At last, I set foot atop the famed slab of granite, 4,737 feet above the valley floor. What a thrill! The summit is about as large as a football field, though from a distance one would never guess it’s quite that large. Standing on Half Dome was one of the most memorable experiences of my life.

    After this, it was very difficult to imagine the trail could get any better. But on the way up the first pass, we met two women who had hiked the entire trail before. When I told them I feared the rest of the journey would be anticlimactic, they said, “Just wait!” Amazingly, they were right. In the weeks that followed our trip up Half Dome, the narrow footpath took us through the Ansel Adams Wilderness, Devils Postpile National Monument, the John Muir Wilderness and parts of Kings Canyon and Sequoia national parks.

    John Muir, the man for whom the trail is named came to the U.S. from Scotland with his family when he was 11 years old. In his 30s, Muir headed west and ended up in what’s known today as Yosemite. He became enthralled with the area and worked passionately to preserve this national treasure.

    Muir once said, “In every walk with nature, one receives far more than one seeks.” Those words rang on each day of our memorable journey along the trail.

    Want to see more of scenic photography of Muir Trail? Click here!

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    Ray Rippel July 26, 2012 at 5:37 pm

    Great article and nice pics. The John Muir Trail is just about the finest medium-distance hike in the world, with great scenery and little danger. Congratulations on finishing it!

    Ray Rippel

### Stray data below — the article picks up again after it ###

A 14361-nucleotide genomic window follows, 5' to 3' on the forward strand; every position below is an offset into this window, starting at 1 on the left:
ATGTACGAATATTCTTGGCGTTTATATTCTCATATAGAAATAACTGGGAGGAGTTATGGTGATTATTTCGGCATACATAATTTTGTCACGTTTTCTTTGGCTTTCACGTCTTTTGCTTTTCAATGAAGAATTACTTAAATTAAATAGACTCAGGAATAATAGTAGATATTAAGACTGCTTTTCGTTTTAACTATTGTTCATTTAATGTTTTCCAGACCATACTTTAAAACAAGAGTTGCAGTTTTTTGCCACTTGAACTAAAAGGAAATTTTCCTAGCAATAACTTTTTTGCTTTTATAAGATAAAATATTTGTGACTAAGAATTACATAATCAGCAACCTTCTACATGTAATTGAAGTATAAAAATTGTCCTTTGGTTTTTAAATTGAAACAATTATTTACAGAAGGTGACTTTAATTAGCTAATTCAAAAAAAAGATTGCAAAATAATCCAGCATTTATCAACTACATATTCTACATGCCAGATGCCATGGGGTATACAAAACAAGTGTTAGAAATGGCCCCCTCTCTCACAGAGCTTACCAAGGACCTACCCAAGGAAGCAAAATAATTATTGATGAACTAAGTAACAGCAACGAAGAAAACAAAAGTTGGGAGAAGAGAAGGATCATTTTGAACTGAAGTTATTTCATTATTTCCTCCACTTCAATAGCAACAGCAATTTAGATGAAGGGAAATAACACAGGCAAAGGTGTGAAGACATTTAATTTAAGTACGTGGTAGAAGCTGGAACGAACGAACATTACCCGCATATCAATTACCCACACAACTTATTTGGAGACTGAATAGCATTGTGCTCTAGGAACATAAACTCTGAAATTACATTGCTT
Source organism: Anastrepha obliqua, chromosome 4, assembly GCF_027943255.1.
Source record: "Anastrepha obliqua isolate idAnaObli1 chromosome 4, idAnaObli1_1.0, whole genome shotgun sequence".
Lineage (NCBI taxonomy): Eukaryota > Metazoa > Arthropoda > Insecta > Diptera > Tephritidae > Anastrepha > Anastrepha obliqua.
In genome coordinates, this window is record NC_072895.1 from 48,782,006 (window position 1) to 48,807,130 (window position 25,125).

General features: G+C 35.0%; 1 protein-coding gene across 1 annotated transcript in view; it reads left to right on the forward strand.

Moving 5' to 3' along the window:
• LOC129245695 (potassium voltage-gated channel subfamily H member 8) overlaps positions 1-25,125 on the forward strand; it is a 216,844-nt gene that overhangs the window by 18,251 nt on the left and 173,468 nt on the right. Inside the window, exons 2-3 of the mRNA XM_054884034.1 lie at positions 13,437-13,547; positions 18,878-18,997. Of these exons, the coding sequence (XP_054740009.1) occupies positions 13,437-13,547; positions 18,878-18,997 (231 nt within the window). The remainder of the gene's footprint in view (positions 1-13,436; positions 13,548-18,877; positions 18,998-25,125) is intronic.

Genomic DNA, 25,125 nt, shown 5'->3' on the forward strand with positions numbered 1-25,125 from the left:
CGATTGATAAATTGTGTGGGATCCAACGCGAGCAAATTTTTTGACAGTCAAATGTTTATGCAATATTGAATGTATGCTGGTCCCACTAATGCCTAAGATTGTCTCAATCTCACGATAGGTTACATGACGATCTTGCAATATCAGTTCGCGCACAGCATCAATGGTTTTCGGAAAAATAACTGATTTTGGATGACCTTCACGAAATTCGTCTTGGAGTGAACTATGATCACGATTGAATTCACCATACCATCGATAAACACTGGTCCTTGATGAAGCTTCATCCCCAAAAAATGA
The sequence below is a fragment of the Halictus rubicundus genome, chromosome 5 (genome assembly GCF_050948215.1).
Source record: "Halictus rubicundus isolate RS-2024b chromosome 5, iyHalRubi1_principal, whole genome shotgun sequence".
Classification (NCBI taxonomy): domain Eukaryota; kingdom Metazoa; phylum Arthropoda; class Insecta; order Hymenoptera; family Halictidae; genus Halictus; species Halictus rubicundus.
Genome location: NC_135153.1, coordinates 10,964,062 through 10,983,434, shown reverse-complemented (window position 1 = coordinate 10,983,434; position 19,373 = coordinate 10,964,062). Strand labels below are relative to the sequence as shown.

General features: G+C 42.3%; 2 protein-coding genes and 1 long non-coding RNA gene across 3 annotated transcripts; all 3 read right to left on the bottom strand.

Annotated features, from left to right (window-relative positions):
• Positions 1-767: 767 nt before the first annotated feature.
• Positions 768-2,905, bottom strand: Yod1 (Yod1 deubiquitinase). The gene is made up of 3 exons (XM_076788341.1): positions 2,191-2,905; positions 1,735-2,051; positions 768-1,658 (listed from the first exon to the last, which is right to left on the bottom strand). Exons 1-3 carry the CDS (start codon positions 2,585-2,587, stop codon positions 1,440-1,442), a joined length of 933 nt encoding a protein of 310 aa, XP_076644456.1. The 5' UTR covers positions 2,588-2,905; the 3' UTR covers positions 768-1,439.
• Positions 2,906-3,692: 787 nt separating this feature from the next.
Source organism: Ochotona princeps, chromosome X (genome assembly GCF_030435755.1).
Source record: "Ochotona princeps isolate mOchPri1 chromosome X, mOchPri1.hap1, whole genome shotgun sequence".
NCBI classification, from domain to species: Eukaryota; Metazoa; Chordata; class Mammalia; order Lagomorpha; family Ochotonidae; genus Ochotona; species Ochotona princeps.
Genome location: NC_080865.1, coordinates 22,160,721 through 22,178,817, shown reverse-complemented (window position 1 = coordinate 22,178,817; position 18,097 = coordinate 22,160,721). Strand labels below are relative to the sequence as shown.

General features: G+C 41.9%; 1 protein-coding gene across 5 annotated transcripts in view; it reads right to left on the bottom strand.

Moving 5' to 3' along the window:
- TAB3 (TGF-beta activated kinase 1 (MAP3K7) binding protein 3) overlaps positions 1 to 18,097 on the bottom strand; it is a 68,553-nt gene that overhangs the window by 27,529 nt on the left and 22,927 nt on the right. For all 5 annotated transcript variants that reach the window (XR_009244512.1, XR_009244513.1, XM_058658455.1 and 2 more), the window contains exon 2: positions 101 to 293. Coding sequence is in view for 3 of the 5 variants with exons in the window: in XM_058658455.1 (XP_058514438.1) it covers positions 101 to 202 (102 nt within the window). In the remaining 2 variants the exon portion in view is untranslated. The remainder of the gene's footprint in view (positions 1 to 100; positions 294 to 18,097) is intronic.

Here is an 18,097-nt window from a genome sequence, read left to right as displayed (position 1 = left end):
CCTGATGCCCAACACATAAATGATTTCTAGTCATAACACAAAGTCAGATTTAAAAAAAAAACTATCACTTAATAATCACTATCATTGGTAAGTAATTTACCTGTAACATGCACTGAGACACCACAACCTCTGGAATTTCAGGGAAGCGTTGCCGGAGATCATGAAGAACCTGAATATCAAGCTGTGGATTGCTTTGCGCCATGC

Author, Planning Your Thru-Hike of the John Muir Trail


    Sharon Mammoser August 10, 2012 at 6:16 pm

    Thanks Ray. It was one of the best things I’ve ever done and I would return to hike it again if the chance comes up. Such a lovely place. I will have to look up your book…


    Ann Jass July 29, 2012 at 5:04 am

    The summer before we were married my husband and I hiked to the top of Half Dome and back in 8 hours – I still remember that last 400 feet of the cable climb! Your trip and photos sound wonderful. Maybe 34 years later we can find the gumption to hike part of The John Muir Trail. Thanks for the inspiration!


    Sharon Mammoser August 10, 2012 at 6:14 pm


    Thanks so much for writing….. the JMT is well worth doing. I highly suggest it! It is not a technically difficult trail like some–if you can walk you can hike it! Slow but steady gets you there with plenty of time to enjoy the scenery.


    Sharon Myers October 3, 2012 at 8:29 pm

    Hi Sharon,
    We have just one day to hike/explore upper Yosemite, and the park’s website indicates the Half-Dome cables may be taken down the day after Columbus Day, which coincidentally is the day we have at the park. I’m wondering, if the Half-Dome hike is not available, if you have any recommendations as to how we spend the day to get in a little of the John Muir Trail experience. Thank you so much for your time!


    Douglas Lewis April 29, 2013 at 5:36 pm

    I too have hiked the length of the John Muir Trail. My favorite part is in Kings Canyon National Park. Most of Kings Canyon, and the entire length of the portion of the JMT that is there is a designated Wilderness Area. The closest road to the JMT in Kings Canyon is at least 20 miles of hiking. That area is nothing but sheer canyon walls, with many peaks over 14,000 feet. The JMT traverses three 12,000 foot passes in that area as well. The Rae Lakes are the highlight of the trip. I agree with Star’s Guide to the JMT, where he says the Rae Lakes are the most beautiful area of the length of the JMT. A nice 50-mile loop starting and ending at Cedar Grove in Kings Canyon is the easiest way to get to the Rae Lakes, and can be hiked in as little as three days. Be prepared to do a lot of steep hiking however. Thanks for this great review of the JMT. It takes me back to the many times I have been there.